from Africa in Transition , Africa Program , and Nigeria on the Brink

How to Understand the Dethronement of an Islamic Ruler in Nigeria

Emir of Kano at the time, Muhammad Lamido Sanusi II watches as local chiefs pay traditional homage, a day before the end of holy month of Ramadan, in Nigeria's northern city of Kano, July 5, 2016.
Emir of Kano at the time, Muhammad Lamido Sanusi II watches as local chiefs pay traditional homage, a day before the end of holy month of Ramadan, in Nigeria's northern city of Kano, July 5, 2016. Akintunde Akinleye/Reuters

March 10, 2020

Emir of Kano at the time, Muhammad Lamido Sanusi II watches as local chiefs pay traditional homage, a day before the end of holy month of Ramadan, in Nigeria's northern city of Kano, July 5, 2016.
Emir of Kano at the time, Muhammad Lamido Sanusi II watches as local chiefs pay traditional homage, a day before the end of holy month of Ramadan, in Nigeria's northern city of Kano, July 5, 2016. Akintunde Akinleye/Reuters
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On March 9, Governor Abdullahi Ganduje of Kano state, through a unanimous vote of the Kano state executive council, dethroned Emir of Kano Lamido Sanusi. Soon after the vote, Sanusi was removed from his palace and escorted under tight security to nearby Nassarawa state. Shortly after Sanusi’s dethronement, the state government announced Aminu Ado Bayero, the son of the previous emir who died in office in 2014, as the new emir. Sanusi, in a video message after his dethronement, called on people to be calm and support the new emir.

Ganduje is in many ways a conventional Nigerian politician. A septuagenarian, he has moved back and forth among the two leading parties and has held multiple offices. As with many or most of Nigeria’s politicians, he is suspected of corruption. He has been feuding with Sanusi, whom he accuses of supporting his political opponents. In 2019, Ganduje moved to reduce the size of the emir’s domains by reducing its size and appointing additional emirs at the same level as the Emir of Kano. Now, the governor claims that Sanusi is guilty of insubordination and his removal is necessary to preserve the prestige of the office. Many Nigerians, however, feel that the governor moved out of resentment over Sanusi’s charges of corruption.

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Before being turbaned, Sanusi was a governor of the central bank and had a highly favorable international reputation. He has also been a whistleblower with respect to state corruption, embarrassing the government of President Goodluck Jonathan with a $20 billion fraud allegation.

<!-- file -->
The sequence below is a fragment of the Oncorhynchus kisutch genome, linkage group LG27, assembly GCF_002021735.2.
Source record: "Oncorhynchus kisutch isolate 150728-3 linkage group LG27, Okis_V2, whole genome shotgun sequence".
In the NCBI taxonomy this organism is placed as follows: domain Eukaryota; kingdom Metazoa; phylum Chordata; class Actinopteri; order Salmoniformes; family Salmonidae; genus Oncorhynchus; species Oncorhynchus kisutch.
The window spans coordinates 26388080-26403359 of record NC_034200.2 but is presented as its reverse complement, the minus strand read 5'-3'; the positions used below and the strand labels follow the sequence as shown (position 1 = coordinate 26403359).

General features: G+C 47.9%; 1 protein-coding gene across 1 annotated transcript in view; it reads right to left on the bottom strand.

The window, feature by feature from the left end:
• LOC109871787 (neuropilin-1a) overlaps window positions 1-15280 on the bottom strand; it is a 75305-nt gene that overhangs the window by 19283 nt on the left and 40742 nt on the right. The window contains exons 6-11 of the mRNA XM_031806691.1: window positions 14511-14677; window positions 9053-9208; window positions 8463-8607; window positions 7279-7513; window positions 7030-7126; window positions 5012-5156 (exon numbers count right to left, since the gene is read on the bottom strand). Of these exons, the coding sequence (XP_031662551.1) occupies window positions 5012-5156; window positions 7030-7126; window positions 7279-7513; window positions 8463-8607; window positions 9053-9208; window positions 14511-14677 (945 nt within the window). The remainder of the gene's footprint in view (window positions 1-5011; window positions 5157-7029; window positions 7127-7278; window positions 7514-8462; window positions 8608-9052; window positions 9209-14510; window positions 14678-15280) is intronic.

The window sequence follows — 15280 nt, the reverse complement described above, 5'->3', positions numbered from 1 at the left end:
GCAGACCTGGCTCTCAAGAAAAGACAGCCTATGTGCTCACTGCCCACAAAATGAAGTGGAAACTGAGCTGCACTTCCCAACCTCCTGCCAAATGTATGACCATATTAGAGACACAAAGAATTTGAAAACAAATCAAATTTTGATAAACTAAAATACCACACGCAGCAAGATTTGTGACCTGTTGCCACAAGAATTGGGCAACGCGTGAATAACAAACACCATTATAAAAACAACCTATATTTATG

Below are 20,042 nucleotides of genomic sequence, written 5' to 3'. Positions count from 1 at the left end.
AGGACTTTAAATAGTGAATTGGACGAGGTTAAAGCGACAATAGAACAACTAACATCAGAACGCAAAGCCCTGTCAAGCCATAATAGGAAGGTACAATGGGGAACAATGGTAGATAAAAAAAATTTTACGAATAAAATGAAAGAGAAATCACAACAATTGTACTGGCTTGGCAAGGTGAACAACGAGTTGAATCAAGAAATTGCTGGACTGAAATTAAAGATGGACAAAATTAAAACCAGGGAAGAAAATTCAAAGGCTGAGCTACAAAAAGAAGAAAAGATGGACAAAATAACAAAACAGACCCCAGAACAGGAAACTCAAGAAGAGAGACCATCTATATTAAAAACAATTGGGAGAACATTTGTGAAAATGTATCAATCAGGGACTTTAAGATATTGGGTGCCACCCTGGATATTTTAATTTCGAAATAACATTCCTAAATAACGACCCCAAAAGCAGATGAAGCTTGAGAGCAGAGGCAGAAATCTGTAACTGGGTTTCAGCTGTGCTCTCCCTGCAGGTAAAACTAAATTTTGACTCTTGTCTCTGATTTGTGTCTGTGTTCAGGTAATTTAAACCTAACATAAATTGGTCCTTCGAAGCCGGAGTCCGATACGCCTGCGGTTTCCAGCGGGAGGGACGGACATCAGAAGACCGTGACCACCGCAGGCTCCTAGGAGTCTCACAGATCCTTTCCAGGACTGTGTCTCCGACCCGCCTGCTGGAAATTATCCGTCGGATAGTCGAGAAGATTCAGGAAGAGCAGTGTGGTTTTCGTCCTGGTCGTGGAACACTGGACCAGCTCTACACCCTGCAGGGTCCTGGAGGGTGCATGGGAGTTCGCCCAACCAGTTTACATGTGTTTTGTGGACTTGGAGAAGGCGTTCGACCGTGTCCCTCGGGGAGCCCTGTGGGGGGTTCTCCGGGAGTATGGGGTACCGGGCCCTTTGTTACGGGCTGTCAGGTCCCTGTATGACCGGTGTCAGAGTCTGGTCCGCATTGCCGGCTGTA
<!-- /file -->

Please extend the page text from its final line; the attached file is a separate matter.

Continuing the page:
The Nigerian sate was created by the British during the colonial era and by the post-independence military. While ostensibly a democracy, state authority tends to be top-down, rather than bottom-up. For example, the military wrote the constitution, it has never been subject to popular ratification, and elections are manipulated by the rival cartels that have largely captured the state. This formal state is declining, buffeted by Boko Haram in the north, a low-level insurgency in the oil patch, and quarrels over land and water use that fall along ethnic and religious lines in the country’s middle belt. In addition, there is a nationwide crime wave. The state is disproportionately dependent on revenue from oil, whose declining price is putting stress on the budget and the complex network by which oil-based wealth is divided among the ruling elites. As the authority of the federal government has declined, that of the governors has increased. 

However, federal and state governments have little relevance for many Nigerians, especially those living in the predominately Islamic north. Here, Nigerians turn to traditional rulers for justice and resolution of disputes. These traditional rulers have little formal, legal recognition by the Nigerian state, and they in theory are subject to the authority of governors, who can remove them from office. This has happened only rarely, most notably when the military ruler Sani Abacha removed an earlier emir of Kano. Nevertheless, at least up to now, the popular prestige of the Sultan of Sokoto, the Shehu of Borno, and the Emir of Kano appears to have been much greater than that of governors. 

For the time being, Sanusi has accepted his removal as “the will of God.” It remains to be seen what the consequences will be of the governor’s action. If he “gets away with it,” and there is no widespread popular reaction, it will be a sign that governors are, indeed, in many ways now the predominate power-brokers in Nigerian governance, even to the point of displacing traditional rulers that enjoy popular support. However, it may take some time before the consequences of Sanusi’s removal become clear. Abacha’s removal of the Sultan of Sokoto, the premier Islamic traditional ruler, destabilized traditional authorities in the north in ways that were hard to see at the time but with hindsight contributed to the erosion of the authority of the military regime.

This post has been updated to reflect that Sani Abacha removed the Sultan of Sokoto, not the Emir of Kano. 

More on:

Nigeria

State and Local Governments

Islam

Religion

Sub-Saharan Africa

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